How to Use the bc Calculator in Scripts

Calculate values from a shell script

BC Calculator script displayed on computer screen

 Pixabay / Mock Up Photos

The Linux bc program functions as a convenient desktop calculator or as a mathematical scripting language. It's as easy as calling the bc command through a terminal. Besides the bc utility, most shells provide other methods that perform arithmetic operations.

BC Command Syntax

The syntax for the bc command is similar to the C programming language.

The command supports several switches:

  • -h, --help: Prints this usage and exits.
  • -i, --interactive: Forces interactive mode.
  • -l, --mathlib: Uses the predefined math routines.
  • -q, --quiet: Doesn't print the initial banner.
  • -s, --standard: Non-standard bc constructs are errors.
  • -w, --warn: Warns about non-standard bc constructs.
  • -v, --version: Prints version information and exits.

Review the manpage for bc for a detailed breakdown of the command's usage.

BC Command Example

The basic calculator can be used in a terminal by simply entering bc, after which you can type regular math expressions like this:


to get a result like this:

Linux bc command

Use bc in a Script

When you perform a series of calculations repeatedly, it makes sense to use the bc calculator as part of a script. The simplest form of such a script would look something like this:

echo '6.5 / 2.7' | bc

The first line is the path of the executable that runs this script. In this case, the Bash environment.

The second line contains two commands. The echo command generates a string containing the mathematical expression contained in single quotes (6.5 divided by 2.7, in this example). The pipe operator (|) passes this string as an argument to the bc program. The output of the bc program is then displayed on the command line.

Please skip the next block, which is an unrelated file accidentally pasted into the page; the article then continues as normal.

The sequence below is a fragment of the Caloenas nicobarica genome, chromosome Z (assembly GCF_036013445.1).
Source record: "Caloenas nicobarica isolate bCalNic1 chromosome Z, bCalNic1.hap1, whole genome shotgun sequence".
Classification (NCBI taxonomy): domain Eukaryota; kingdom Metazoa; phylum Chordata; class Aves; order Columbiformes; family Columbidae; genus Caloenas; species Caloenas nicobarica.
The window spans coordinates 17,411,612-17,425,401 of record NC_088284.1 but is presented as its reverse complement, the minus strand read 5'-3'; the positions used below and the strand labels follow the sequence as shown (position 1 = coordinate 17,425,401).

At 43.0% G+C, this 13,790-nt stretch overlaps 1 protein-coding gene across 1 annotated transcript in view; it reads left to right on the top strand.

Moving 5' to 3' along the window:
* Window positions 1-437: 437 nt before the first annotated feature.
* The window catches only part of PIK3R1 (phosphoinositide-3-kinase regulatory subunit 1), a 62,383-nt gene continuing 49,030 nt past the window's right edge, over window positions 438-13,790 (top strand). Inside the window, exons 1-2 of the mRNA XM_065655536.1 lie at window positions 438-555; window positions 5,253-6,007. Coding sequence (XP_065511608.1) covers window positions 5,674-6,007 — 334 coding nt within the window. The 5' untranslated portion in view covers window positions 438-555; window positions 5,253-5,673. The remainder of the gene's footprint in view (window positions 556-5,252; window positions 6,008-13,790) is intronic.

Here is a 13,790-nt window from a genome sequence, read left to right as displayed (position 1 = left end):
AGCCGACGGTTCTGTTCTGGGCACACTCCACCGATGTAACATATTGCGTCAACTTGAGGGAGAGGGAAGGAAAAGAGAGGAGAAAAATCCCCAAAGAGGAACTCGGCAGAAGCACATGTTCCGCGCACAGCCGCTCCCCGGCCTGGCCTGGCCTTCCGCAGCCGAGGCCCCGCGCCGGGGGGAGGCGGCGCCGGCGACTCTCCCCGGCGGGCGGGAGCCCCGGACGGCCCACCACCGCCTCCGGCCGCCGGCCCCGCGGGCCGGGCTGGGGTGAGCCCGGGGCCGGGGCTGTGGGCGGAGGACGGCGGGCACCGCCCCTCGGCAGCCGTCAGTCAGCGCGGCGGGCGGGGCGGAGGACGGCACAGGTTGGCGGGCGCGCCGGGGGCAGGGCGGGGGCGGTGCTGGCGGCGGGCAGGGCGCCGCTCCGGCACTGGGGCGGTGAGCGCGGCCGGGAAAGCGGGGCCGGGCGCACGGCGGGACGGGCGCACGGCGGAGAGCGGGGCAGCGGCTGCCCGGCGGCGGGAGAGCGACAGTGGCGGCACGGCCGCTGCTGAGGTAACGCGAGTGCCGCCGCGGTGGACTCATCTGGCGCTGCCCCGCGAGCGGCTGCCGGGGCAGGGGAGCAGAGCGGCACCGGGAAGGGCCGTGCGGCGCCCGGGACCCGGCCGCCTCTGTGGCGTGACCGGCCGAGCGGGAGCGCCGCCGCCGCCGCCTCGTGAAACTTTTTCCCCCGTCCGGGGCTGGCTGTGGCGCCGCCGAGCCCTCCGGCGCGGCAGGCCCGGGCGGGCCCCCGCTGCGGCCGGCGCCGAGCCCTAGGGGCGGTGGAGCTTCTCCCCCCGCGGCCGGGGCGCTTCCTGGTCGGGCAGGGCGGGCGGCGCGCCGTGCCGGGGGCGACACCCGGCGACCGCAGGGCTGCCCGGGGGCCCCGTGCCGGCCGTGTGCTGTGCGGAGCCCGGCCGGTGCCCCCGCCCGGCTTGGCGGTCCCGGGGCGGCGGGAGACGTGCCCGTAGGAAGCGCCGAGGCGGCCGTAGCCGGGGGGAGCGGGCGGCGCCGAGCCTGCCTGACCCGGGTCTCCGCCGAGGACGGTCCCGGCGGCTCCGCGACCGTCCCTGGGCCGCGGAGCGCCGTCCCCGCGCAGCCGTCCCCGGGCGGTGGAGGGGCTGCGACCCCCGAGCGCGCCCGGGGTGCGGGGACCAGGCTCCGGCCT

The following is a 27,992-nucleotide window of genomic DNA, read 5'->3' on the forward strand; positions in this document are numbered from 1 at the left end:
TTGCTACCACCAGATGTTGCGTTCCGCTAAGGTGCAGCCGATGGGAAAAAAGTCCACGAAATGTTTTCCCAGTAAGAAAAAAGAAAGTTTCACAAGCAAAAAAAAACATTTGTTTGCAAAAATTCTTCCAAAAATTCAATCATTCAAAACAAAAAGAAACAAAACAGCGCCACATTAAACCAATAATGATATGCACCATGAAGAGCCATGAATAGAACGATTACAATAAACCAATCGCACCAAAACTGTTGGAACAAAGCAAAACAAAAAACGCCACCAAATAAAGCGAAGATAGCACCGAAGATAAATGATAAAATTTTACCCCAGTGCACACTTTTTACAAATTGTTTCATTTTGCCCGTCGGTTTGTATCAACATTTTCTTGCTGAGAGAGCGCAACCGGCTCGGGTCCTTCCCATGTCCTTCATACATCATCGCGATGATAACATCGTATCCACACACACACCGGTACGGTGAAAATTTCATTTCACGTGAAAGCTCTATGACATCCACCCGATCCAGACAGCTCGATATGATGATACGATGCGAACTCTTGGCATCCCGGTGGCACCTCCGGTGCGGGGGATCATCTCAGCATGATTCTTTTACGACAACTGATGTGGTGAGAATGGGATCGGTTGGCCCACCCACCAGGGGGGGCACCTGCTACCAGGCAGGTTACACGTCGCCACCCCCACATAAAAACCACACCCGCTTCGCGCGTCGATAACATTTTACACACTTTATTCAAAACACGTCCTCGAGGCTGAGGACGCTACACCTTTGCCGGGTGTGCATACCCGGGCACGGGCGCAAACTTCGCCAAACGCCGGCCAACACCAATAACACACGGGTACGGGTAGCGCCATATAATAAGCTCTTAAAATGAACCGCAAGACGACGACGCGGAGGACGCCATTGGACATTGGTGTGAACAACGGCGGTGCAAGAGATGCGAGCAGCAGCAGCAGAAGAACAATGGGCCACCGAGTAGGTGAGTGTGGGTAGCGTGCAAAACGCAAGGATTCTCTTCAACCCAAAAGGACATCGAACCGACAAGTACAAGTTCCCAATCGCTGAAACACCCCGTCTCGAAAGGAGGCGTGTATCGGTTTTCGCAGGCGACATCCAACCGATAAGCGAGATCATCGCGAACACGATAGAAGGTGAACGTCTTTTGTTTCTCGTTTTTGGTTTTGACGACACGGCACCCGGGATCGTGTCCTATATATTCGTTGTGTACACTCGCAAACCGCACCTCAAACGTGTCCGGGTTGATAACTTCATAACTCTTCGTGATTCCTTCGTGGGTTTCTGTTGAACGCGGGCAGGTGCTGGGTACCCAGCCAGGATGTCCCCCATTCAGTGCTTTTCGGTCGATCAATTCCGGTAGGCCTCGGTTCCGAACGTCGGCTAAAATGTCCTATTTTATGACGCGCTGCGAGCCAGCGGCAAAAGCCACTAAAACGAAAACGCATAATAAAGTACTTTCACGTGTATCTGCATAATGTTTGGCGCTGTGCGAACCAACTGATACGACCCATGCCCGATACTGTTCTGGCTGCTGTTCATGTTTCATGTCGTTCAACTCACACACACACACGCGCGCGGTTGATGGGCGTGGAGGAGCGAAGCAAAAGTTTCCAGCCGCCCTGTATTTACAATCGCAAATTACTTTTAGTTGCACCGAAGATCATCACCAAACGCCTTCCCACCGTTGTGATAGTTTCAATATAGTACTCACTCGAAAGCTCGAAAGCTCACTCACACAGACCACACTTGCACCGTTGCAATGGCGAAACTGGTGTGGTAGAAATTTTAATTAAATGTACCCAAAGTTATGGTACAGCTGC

Extend the Performance of bc

To show three decimal places, since the true answer is 2.407407..., use a scale statement inside the string delimited by single quotes:

echo 'scale=3; 6.5/2.7' | bc
Linux bc with scale

For better readability, the line with the calculations can break over several lines. Put a backslash at the end of the line:

echo 'scale=3; 
var1 = 6.5 / 2.7;
var1 ' \
| bc

Use Arguments with bc

To include arguments in bc calculations, change the single quotes to double quotes so that the command-line parameter symbols are interpreted by the shell:

echo "scale=3; 
var1 = 6.5 / 2.7;
var2 = 14 * var1;
var2 *= var1;
var2 " \
| bc

The first command-line argument is accessed using the variable var1, the second argument uses var2.

Linux bc with variables

For example, if script1 contains:

echo "scale=3;
var1 = 6.5 / 2.7;
var2 = 14 * var1;
var2 *= var1;
var2 " \
| bc

and script2 contains:

echo "var0: $var0"
function fun1
echo "scale=3;
var1 = 10;
var2 = var1 * $var0;
var2 " \
| bc
echo "fres: "$fres
var10=$(./script1 $fres);
echo "var10: "$var10;

then executing script2 will invoke script1 using a variable $fres computed in script2 as a parameter.

Linux bc with two scripts
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